...also, you should only use the external DNS address in the Forwarders!
No where else, neither on the server or the workstations. That way you won't
make your network confused. Everybody goes to your DNS server. If your DNS
server doesn't have the record, it uses the Forwarder to look it up.
Your DNS server, which sounds to be the one and only DC/DNS server, should
have it's own IP address in the DNS settings of your IP settings. You can
leave the secondary DNS blank or add a secondary DNS server if you chose to
add another one in your network later on, which probably would be
If you care about the details:
Reason to why you wouldn't want a workstation to have Primary DNS as your
DNS server and Secondary DNS as your ISP's DNS server is that a workstation
will first check the Primary DNS, if it's available then that's the DNS it
will communicate with. As long as it is on the Primary it will be able to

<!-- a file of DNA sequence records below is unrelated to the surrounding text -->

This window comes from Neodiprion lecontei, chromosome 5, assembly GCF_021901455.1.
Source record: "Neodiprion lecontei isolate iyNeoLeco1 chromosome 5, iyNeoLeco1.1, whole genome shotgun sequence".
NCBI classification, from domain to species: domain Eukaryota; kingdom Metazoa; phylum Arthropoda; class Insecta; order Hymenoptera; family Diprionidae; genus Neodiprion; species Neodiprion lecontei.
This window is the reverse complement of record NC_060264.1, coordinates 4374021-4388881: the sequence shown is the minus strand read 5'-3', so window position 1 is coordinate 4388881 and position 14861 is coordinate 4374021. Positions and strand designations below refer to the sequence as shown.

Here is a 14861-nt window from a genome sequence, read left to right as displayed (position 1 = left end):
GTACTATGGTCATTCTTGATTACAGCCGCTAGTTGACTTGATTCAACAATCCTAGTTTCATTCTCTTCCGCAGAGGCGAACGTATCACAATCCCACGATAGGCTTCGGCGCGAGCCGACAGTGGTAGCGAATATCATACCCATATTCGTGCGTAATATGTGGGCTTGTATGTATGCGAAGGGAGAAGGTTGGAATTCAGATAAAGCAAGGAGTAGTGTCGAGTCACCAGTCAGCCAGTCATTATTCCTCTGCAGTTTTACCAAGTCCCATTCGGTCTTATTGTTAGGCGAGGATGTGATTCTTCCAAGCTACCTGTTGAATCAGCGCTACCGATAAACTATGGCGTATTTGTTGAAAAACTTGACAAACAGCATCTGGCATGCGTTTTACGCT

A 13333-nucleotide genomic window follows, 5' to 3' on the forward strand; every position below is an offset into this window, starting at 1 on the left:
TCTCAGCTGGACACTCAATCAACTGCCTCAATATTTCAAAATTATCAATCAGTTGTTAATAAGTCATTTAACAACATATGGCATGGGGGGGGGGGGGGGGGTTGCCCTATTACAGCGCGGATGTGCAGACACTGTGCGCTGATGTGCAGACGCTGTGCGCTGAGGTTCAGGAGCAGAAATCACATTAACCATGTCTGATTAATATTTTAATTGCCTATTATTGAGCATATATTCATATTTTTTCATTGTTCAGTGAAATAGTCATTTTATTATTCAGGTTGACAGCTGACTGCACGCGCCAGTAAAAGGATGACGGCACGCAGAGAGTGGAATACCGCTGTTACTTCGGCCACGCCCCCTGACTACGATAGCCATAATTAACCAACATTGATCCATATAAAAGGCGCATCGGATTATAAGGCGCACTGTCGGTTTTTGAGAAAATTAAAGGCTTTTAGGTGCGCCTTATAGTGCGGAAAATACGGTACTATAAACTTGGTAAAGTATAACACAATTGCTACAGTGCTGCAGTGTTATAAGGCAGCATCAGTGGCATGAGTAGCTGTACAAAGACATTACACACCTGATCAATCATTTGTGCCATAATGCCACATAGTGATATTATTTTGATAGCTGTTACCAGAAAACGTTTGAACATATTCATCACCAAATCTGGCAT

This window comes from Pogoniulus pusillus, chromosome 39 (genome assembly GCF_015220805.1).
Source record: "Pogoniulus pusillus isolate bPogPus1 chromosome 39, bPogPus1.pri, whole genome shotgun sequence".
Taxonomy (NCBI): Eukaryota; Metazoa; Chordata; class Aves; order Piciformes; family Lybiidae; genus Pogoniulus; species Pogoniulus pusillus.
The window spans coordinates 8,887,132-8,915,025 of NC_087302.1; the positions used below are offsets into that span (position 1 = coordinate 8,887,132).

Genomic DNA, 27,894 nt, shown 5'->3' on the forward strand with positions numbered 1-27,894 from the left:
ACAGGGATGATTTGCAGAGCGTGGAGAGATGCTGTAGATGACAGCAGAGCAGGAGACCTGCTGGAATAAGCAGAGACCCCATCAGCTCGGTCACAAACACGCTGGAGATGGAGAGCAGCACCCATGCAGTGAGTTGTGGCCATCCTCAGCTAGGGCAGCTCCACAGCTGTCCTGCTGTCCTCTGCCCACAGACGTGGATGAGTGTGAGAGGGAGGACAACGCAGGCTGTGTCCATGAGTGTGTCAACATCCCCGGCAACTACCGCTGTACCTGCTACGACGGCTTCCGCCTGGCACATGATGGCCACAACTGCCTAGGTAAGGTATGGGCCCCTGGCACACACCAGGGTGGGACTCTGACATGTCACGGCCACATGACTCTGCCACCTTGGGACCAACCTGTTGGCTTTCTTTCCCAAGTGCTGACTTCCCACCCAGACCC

translate all the DNS in your LAN as well as the internet.
If you happen to get some "congestions" between your workstation and your
DNS server and your DNS server doesn't reply in time to your workstation,
your workstation will jump to your secondary DNS. Now it won't look back to
the Primary again, until it looses the connection to the secondary DNS,
which means as long as you now are stuck on the secondary DNS you won't be
able to look up any internal DNS at all, only internet..! (not very good!)
That's also why you should have a secondary internal DNS server...
I've seen this misconfiguration causing real head ache problems...